So I’m not sure you can label a place “inspiring” or “uninspiring,” because so much of that is about the individual.

One person might find it profoundly inspiring to live in a cabin in the mountains miles from the nearest neighbor, while another would find that isolating and lonely. Reggie Watts finds it inspiring to live in Williamsburg, where John and I enjoy going out for music and food, but I think if I lived there, I’d quickly get irritated by the noise of the partiers and the parade of hipsters.

My question for this week: what do you want from your hometown or neighborhood? Has that changed over the years, either because you’ve changed or your neighborhood has changed?

Living in Williamsburg is inspiring to Reggie Watts, whose new Live In Central Park includes this absolutely NOT safe for work bit peppered liberally with the f bomb:

Related posts:


Categories: creativity, home and family, lifestyle

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9 replies

  1. I am in fact happy to read this website posts which carries lots of helpful information,
    thanks for providing these kinds of data.

  2. This question struck a chord with me and I haven’t been able to put down my thoughts into words. (I’m not sure this post does them justice either, but I wanted to comment!) I’ve followed my heart and my dreams moving almost every year for the last 10 years. I’ve met amazing people, and seen the sun rise and set in far off lands I never imagined I’d ever live. Since college, the longest I’ve lived somewhere was during my Peace Corps Service in China. It was in China that I developed a sense for place. I was so aware of my surroundings, and I realized that even though I couldn’t always communicate with language a smile, soft eyes, holding the door open, helping a kid up from the ground, walking slowly and not being in a rush … all helped me “fit in.”

    I’ve been back in the US for almost 3 years. I spent the first 2 in DC in the international development field and, after joining my family’s business, it was clear I needed to move closer to home. I’ve been in Madison, Wisconsin almost a year. I’ve tried to use what I learned in China to help me “fit in” to my place in Madison. I’ve unpacked my bags, bought furniture for the first time in my life and hung the art work I’ve collected on my walls. I am making a home in Madison — in my space and place — by holding doors open, becoming a “regular” at a Belgium and Irish bar on my street, walking slowly to the grocery store, biking around the neighborhood, inviting friends over for dinner, visiting old professors at my college (just down the street) and getting involved with neighborhood events.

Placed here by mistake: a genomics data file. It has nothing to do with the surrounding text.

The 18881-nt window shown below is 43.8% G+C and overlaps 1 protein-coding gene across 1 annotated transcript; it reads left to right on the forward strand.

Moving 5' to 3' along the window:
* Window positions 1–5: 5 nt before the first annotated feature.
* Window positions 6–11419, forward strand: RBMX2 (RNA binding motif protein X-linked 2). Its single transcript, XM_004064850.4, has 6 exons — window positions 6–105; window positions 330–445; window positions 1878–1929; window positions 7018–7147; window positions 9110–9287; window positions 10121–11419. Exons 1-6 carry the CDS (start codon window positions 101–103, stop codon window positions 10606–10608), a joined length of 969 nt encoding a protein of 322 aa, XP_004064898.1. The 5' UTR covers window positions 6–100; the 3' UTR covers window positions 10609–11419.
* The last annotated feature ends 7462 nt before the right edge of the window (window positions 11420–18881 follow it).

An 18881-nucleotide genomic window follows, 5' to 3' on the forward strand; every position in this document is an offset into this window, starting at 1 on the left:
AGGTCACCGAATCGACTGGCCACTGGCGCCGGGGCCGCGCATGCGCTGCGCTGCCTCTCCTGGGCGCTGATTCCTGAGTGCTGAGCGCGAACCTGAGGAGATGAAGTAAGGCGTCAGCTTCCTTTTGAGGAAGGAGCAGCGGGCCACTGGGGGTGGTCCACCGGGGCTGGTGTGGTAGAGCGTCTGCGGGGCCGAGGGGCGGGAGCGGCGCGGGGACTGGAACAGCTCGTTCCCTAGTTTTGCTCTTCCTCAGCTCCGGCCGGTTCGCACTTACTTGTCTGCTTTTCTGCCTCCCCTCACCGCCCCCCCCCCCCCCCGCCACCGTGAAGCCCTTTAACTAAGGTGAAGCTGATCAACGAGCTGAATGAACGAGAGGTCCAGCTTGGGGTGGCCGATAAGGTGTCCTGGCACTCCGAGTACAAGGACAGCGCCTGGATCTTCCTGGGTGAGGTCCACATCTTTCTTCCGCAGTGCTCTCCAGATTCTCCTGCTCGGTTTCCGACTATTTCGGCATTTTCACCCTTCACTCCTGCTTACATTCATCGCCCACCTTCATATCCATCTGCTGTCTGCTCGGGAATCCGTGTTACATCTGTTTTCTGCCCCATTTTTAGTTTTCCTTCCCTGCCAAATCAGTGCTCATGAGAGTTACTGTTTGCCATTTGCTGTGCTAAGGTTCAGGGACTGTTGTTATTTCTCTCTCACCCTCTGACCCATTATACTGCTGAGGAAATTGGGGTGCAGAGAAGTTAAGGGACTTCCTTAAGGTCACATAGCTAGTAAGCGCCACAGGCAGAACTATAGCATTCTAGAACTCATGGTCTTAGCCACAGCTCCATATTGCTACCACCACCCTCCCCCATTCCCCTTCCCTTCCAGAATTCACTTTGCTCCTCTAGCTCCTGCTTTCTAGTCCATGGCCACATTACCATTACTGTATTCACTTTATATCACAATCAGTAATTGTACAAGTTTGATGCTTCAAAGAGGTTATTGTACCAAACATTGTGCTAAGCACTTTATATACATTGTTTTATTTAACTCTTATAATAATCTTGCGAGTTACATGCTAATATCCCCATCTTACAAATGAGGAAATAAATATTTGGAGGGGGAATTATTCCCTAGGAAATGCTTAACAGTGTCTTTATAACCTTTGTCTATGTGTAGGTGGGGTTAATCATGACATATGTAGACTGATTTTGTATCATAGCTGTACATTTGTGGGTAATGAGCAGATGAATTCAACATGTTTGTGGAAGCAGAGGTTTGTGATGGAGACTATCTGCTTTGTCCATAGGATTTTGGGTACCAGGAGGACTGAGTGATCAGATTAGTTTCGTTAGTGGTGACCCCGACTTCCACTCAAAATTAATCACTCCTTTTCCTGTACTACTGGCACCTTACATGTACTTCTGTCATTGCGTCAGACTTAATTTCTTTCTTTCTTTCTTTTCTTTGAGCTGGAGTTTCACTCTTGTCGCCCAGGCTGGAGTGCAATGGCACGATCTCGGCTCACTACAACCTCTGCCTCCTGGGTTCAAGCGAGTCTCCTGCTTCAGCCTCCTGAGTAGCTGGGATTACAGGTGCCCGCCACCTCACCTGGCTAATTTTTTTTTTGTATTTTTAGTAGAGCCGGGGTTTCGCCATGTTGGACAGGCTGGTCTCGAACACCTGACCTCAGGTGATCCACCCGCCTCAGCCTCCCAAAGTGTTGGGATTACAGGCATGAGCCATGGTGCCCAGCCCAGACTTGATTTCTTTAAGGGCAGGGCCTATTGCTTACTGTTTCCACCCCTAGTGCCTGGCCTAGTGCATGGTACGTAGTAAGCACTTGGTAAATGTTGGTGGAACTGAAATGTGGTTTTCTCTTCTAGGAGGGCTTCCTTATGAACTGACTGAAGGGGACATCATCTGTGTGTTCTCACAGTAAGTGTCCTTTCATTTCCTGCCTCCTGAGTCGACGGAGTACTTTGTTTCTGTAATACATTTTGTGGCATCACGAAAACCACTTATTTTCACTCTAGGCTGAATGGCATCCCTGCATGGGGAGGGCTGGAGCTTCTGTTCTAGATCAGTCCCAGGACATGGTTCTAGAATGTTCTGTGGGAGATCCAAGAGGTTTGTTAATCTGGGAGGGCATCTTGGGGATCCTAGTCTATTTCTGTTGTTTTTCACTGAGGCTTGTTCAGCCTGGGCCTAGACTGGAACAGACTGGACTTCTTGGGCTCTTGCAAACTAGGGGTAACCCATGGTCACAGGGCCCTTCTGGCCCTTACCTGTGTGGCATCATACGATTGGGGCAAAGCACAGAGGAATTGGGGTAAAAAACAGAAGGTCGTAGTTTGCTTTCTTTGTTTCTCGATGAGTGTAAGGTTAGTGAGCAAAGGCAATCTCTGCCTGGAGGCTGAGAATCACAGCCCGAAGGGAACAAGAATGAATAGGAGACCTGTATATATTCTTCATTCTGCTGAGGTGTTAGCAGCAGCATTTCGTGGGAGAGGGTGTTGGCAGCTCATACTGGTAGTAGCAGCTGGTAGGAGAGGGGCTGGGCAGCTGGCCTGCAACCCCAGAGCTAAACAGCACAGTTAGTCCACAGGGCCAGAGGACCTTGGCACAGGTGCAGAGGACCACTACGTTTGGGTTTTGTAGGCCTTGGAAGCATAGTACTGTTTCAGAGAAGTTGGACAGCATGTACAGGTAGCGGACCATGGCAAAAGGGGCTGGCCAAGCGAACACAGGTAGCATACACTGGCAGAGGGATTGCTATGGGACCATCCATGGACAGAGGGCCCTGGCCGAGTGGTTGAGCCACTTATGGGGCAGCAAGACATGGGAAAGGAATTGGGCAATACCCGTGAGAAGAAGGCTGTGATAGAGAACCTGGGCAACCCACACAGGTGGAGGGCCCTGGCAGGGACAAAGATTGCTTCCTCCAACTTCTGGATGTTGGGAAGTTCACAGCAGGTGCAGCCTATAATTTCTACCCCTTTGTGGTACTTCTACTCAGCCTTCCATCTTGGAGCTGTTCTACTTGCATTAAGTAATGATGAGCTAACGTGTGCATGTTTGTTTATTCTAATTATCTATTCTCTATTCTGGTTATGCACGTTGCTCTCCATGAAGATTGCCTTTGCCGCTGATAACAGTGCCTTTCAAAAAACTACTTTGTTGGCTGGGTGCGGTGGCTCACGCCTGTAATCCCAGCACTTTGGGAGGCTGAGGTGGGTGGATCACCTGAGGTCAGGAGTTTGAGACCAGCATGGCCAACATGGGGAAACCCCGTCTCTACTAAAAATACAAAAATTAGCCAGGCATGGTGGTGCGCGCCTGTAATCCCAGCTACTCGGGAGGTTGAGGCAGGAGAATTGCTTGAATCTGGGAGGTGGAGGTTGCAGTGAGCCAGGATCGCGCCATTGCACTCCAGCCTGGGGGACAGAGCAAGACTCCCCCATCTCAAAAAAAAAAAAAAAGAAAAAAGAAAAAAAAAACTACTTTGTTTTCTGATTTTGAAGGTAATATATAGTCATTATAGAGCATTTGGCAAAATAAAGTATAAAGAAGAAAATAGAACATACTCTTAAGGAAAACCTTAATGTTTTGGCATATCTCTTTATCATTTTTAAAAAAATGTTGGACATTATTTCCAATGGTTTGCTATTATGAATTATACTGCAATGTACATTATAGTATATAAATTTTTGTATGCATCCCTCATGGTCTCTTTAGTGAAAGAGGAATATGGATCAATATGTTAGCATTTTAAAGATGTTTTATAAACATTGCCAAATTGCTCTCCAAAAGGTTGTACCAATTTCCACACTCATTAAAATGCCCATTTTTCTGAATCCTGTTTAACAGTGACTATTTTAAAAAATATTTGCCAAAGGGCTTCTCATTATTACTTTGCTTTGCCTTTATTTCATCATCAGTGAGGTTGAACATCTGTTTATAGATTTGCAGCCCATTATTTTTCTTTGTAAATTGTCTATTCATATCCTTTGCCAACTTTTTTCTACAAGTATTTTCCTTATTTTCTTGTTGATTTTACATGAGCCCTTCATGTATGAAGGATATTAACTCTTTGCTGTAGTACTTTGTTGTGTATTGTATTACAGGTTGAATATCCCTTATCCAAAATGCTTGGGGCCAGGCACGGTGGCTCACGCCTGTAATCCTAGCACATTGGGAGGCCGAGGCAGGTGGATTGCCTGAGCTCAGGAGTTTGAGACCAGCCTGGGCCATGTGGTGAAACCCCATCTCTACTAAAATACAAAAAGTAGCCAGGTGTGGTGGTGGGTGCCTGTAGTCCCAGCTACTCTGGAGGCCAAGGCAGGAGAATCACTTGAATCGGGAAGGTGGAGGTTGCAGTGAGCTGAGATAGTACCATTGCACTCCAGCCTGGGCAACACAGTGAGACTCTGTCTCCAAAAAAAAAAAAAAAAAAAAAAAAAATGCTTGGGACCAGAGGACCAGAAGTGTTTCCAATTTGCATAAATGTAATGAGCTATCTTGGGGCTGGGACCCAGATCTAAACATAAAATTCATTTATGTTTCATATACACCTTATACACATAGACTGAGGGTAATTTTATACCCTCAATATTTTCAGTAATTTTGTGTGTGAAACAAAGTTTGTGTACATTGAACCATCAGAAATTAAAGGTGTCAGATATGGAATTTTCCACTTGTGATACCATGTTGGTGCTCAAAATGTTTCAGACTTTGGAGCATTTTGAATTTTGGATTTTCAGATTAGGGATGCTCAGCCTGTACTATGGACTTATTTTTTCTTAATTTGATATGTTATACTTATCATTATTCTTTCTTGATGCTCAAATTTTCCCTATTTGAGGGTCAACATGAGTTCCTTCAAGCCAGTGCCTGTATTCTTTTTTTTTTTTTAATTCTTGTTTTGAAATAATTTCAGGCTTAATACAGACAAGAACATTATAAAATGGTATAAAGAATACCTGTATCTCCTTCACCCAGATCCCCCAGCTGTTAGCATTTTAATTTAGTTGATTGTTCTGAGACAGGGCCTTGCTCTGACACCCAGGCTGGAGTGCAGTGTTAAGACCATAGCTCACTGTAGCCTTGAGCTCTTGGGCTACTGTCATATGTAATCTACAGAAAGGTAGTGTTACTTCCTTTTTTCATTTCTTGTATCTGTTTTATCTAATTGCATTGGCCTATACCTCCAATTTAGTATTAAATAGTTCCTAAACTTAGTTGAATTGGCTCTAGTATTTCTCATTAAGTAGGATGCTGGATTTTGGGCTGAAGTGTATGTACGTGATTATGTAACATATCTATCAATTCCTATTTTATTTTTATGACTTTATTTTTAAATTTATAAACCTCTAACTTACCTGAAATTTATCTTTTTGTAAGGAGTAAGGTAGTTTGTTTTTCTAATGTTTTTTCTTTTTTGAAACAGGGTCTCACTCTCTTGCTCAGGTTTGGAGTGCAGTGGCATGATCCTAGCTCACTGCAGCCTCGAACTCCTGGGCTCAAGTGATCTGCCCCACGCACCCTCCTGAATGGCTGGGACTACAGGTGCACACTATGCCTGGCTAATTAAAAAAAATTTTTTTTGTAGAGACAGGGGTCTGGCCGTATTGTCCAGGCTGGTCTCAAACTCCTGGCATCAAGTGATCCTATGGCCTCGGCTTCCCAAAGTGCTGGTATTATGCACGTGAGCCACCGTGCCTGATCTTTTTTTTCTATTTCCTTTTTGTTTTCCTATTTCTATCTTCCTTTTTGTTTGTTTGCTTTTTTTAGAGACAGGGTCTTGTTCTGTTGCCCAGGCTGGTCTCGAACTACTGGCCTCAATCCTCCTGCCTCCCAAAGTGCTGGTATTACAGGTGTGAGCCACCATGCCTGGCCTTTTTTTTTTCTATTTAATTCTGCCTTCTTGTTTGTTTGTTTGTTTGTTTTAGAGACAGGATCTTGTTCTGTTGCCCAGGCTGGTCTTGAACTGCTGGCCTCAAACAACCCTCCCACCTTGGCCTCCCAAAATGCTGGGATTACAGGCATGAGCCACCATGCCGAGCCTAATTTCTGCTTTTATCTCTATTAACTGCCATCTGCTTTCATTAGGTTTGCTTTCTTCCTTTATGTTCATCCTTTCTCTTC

I’m honeymooning now with my place and I’m sure there will be times of disgust, but I’m trying to lay a foundation of positive memories, strong relationships and a loving atmosphere.

    • Amy, I’m glad you took the time to ponder this one — your experience of home is so interesting, in that you learned about home halfway around the world and are now applying those lessons having moved back to Wisconsin. I wonder if you’d have the same appreciation for intentionally building your sense of community if you’d never left?

  3. More sunshine and less passive-aggressiveness. Guess where I live? I pondered this question at

  4. The first thing that comes to mind is opportunities to connect. I love talking to my neighbors, even if it’s just sitting on the stoop and saying Hello. There’s several ladies who I have coffee with in the morning at the bagel shop. The second thing is opportunities to have fun and enjoy life. I love walking around and enjoying the physical landscape here in Carroll Gardens. Treats Truck – yay! Carroll Park with the Sunday Times and my fella – yay! I’m fortunate enough now to have a job where I get to know my neighborhood even more; I am the BoCoCa Neighborhood Organizer for GO, a community-curated open studio project of The Brooklyn Museum.

  5. I expect totally different things from my hometown (Muskegon, MI) and my current neighborhood (Bed stuy). Pondering…oh, my. Great conversation question…

  6. Basically nothing is immune to some ridicule. I love where I live, but there is certainly a lot to make fun of. I wouldn’t have it any other way. It helps maintain objectivity.